Sicuani, a market town of about 30,000 people 150km south-east of the tourist resort of Cusco, is rarely mentioned during the day-to-day circus of Peruvian politics. In a sense, that makes it a perfect setting for a revolution.

Tomorrow the town is to host the launch of the Peruvian version of Bolivia’s Movement to Socialism (MAS), the radical anti-globalisation party headed by Evo Morales, the indigenous coca-growers’ leader whose militant rhetoric sends shivers down the spines of many in Washington. Mr Morales will be guest of honour.

Carlos Cusihuamán Orconi, a leftwing leader in Sicuani who is one of the main organisers, says the presence of Mr Morales and up to 10 MAS parliamentarians at the launch is merely symbolic. “We will be a socialist, independent regional movement. We have invited Evo Morales because he is a social fighter.”

But in less guarded moments, Mr Morales has struck a different tone. In an interview with the Chilean daily El Mercurio, he spoke of “internationalising the MAS” by promoting “pro-sovereignty movements based on the social movements of Latin America, to curb the arrogance of imperialism”.

That Mr Morales is looking beyond Bolivia should alarm the US State Department, which considers him a protege of Hugo Chávez, the Venezuelan president it views as the region’s troublemaker-in-chief.

It also feeds into concerns among some US hawks who have urged stronger intervention in the Andean region. Michael Radu, of the Foreign Policy Research Institute, a conservative think-tank in Philadelphia, has written recently of Washington’s “paralysis” in the face of “the increased radicalisation of Indians in [the] Andean region”.

Although Peru has a bigger indigenous population than its neighbours Bolivia and Ecuador - and an indigenous president - it has traditionally been largely unrepresented, politically invisible and less mobilised. ~The Financial Times

Washington’s “paralysis” is explicable more in terms of the impossibility of endorsing its democratist nonsense without empowering political forces in Latin America, among them Hugo Chavez’s supporters, whose politics make them adamantly and unreservedly anti-American, in the sense that they want no part of the “benevolent hegemony” offered by pro-Washington politicians. The reason there is no coherent Latin American policy is that the geniuses who currently guide our foreign policy cannot seem to grasp that Hugo Chavez is a perfect representative of what democracy and elections produce in Latin America (it is for this reason that Washington briefly and rightly welcomed the very brief coup against Chavez): how does this demagogic dictator fit into the mythical story of democracy bringing endless good tidings?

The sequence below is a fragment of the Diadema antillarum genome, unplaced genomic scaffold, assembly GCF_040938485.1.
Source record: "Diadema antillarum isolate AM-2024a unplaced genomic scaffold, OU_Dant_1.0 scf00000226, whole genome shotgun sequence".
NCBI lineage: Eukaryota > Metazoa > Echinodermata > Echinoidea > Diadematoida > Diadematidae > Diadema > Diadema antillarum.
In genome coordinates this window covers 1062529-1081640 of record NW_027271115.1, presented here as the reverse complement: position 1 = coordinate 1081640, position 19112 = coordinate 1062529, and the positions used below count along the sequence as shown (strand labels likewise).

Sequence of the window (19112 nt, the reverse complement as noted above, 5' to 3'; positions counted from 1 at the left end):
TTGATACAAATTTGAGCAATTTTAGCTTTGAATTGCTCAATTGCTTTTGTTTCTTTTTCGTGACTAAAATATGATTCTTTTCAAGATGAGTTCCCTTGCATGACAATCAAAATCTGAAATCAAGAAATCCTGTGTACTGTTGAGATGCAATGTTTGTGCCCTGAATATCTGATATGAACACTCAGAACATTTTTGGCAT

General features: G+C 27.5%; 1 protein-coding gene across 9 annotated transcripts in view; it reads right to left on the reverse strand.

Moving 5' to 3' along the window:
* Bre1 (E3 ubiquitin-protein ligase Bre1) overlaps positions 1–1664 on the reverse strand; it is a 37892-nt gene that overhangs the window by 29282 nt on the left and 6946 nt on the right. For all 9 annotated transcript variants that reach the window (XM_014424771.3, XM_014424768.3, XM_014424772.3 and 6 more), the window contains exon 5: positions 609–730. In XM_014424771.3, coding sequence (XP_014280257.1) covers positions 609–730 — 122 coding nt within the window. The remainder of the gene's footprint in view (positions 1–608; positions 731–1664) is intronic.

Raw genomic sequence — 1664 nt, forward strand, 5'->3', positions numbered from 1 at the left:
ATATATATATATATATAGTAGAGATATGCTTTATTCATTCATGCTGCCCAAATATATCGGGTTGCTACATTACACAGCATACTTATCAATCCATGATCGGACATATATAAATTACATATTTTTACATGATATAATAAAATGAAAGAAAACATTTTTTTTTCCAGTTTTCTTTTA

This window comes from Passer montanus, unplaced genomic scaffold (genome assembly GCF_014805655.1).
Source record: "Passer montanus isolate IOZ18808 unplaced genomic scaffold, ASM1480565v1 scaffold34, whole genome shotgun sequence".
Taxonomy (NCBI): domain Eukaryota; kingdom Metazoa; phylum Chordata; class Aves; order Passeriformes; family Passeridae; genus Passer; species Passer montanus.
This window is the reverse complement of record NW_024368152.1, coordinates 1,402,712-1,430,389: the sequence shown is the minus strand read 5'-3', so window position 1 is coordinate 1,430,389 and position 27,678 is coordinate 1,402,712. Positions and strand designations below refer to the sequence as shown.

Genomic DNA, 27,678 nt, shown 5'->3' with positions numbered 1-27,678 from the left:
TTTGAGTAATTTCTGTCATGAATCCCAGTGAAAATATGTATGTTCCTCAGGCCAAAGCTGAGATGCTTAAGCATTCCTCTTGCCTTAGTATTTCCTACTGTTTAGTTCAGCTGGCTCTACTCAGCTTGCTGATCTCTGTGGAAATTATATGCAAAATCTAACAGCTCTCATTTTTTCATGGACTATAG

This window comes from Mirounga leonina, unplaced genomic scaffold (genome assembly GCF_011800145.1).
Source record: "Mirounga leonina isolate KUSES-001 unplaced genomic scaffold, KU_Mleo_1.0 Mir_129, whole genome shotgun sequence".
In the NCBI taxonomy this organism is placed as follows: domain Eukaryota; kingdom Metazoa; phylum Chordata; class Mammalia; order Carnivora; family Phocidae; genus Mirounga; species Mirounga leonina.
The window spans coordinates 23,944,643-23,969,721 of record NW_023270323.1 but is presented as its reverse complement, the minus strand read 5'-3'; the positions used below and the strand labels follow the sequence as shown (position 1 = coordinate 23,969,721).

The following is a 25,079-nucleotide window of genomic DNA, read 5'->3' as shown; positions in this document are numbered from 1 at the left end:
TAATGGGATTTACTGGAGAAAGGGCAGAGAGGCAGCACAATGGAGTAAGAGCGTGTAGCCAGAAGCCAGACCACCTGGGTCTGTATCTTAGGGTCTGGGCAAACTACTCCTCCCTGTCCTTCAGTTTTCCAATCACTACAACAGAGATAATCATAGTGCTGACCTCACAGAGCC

Because Venezuela, now Bolivia and soon Peru cannot fit into the ideologues’ narrow, pitiful vision, the entire continent has been neglected and ignored because the ideologues have nothing to offer but platitudes and uniform, simplistic approaches to the variety of human experiences. Latin America remains a sterling example of how populist democracy is strangling the countries in which it flourishes, just as populist Peronism strangled the once wealthy Argentina, and how encouraging such democracy there, which will inevitably take on the features of populist upheaval, must lead to the fall of governments hospitable to legitimate American interests.

It is a core noninterventionist view that the business of the Latin American republics is their own, so if they embrace self-defeating socialism, if they think it will preserve their independence, they are welcome to it. But it is also impossible to ignore the ruinous effects populist and democratic politics have had on Latin America in the last 20 years, and not only in the poorest, socialist-prone countries. Panamanian democracy is a colossal, bad joke, a rule of oligarchs as corrupt as Berezovsky, and the only places in which the democratic experience has not been an unmitigated failure for the nations involved has been in Brazil and some of the smaller Central American states. While comparable nations in Asia have grown and advanced in that period, Latin America remains scarcely better off today than when the wave of democratisation swept over it. That is what the future holds for a democratised Near East at best, if the region should somehow ever experience such a thing.